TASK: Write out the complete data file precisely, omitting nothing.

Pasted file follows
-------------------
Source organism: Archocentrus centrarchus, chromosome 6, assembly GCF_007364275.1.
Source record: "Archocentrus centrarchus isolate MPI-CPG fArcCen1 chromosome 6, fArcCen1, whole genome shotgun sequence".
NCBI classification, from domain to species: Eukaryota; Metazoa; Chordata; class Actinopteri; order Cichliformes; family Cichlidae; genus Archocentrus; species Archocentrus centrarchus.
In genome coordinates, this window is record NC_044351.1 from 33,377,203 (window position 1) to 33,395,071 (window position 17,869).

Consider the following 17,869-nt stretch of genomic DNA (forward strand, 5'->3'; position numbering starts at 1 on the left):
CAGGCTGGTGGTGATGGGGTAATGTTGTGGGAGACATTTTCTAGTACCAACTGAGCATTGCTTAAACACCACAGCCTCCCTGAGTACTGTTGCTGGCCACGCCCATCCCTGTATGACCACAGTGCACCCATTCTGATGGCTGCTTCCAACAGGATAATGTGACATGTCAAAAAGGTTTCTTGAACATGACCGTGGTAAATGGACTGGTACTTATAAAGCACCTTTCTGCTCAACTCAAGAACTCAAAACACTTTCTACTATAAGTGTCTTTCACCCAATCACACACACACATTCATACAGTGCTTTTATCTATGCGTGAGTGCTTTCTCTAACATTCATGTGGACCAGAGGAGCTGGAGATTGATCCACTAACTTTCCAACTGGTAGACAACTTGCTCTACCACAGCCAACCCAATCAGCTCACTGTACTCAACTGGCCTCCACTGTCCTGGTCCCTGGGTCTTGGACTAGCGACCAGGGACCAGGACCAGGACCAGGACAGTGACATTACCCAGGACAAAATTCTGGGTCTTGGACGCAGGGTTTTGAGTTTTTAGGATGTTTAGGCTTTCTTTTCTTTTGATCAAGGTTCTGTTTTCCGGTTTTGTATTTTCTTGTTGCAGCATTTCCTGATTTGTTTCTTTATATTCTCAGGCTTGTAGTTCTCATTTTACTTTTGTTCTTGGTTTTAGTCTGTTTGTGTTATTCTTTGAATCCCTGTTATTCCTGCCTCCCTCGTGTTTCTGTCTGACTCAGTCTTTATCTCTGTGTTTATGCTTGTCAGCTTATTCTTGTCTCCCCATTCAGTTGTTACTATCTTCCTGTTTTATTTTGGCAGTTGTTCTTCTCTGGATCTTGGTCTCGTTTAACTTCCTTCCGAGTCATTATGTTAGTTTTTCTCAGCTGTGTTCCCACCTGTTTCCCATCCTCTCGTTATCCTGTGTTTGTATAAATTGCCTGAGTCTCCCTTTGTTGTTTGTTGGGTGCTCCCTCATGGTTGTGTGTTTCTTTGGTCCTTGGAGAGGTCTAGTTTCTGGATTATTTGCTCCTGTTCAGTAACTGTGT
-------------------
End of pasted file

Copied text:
Source organism: Archocentrus centrarchus, chromosome 6, assembly GCF_007364275.1.
Source record: "Archocentrus centrarchus isolate MPI-CPG fArcCen1 chromosome 6, fArcCen1, whole genome shotgun sequence".
NCBI classification, from domain to species: Eukaryota; Metazoa; Chordata; class Actinopteri; order Cichliformes; family Cichlidae; genus Archocentrus; species Archocentrus centrarchus.
In genome coordinates, this window is record NC_044351.1 from 33,377,203 (window position 1) to 33,395,071 (window position 17,869).

Consider the following 17,869-nt stretch of genomic DNA (forward strand, 5'->3'; position numbering starts at 1 on the left):
CAGGCTGGTGGTGATGGGGTAATGTTGTGGGAGACATTTTCTAGTACCAACTGAGCATTGCTTAAACACCACAGCCTCCCTGAGTACTGTTGCTGGCCACGCCCATCCCTGTATGACCACAGTGCACCCATTCTGATGGCTGCTTCCAACAGGATAATGTGACATGTCAAAAAGGTTTCTTGAACATGACCGTGGTAAATGGACTGGTACTTATAAAGCACCTTTCTGCTCAACTCAAGAACTCAAAACACTTTCTACTATAAGTGTCTTTCACCCAATCACACACACACATTCATACAGTGCTTTTATCTATGCGTGAGTGCTTTCTCTAACATTCATGTGGACCAGAGGAGCTGGAGATTGATCCACTAACTTTCCAACTGGTAGACAACTTGCTCTACCACAGCCAACCCAATCAGCTCACTGTACTCAACTGGCCTCCACTGTCCTGGTCCCTGGGTCTTGGACTAGCGACCAGGGACCAGGACCAGGACCAGGACAGTGACATTACCCAGGACAAAATTCTGGGTCTTGGACGCAGGGTTTTGAGTTTTTAGGATGTTTAGGCTTTCTTTTCTTTTGATCAAGGTTCTGTTTTCCGGTTTTGTATTTTCTTGTTGCAGCATTTCCTGATTTGTTTCTTTATATTCTCAGGCTTGTAGTTCTCATTTTACTTTTGTTCTTGGTTTTAGTCTGTTTGTGTTATTCTTTGAATCCCTGTTATTCCTGCCTCCCTCGTGTTTCTGTCTGACTCAGTCTTTATCTCTGTGTTTATGCTTGTCAGCTTATTCTTGTCTCCCCATTCAGTTGTTACTATCTTCCTGTTTTATTTTGGCAGTTGTTCTTCTCTGGATCTTGGTCTCGTTTAACTTCCTTCCGAGTCATTATGTTAGTTTTTCTCAGCTGTGTTCCCACCTGTTTCCCATCCTCTCGTTATCCTGTGTTTGTATAAATTGCCTGAGTCTCCCTTTGTTGTTTGTTGGGTGCTCCCTCATGGTTGTGTGTTTCTTTGGTCCTTGGAGAGGTCTAGTTTCTGGATTATTTGCTCCTGTTCAGTAACTGTGT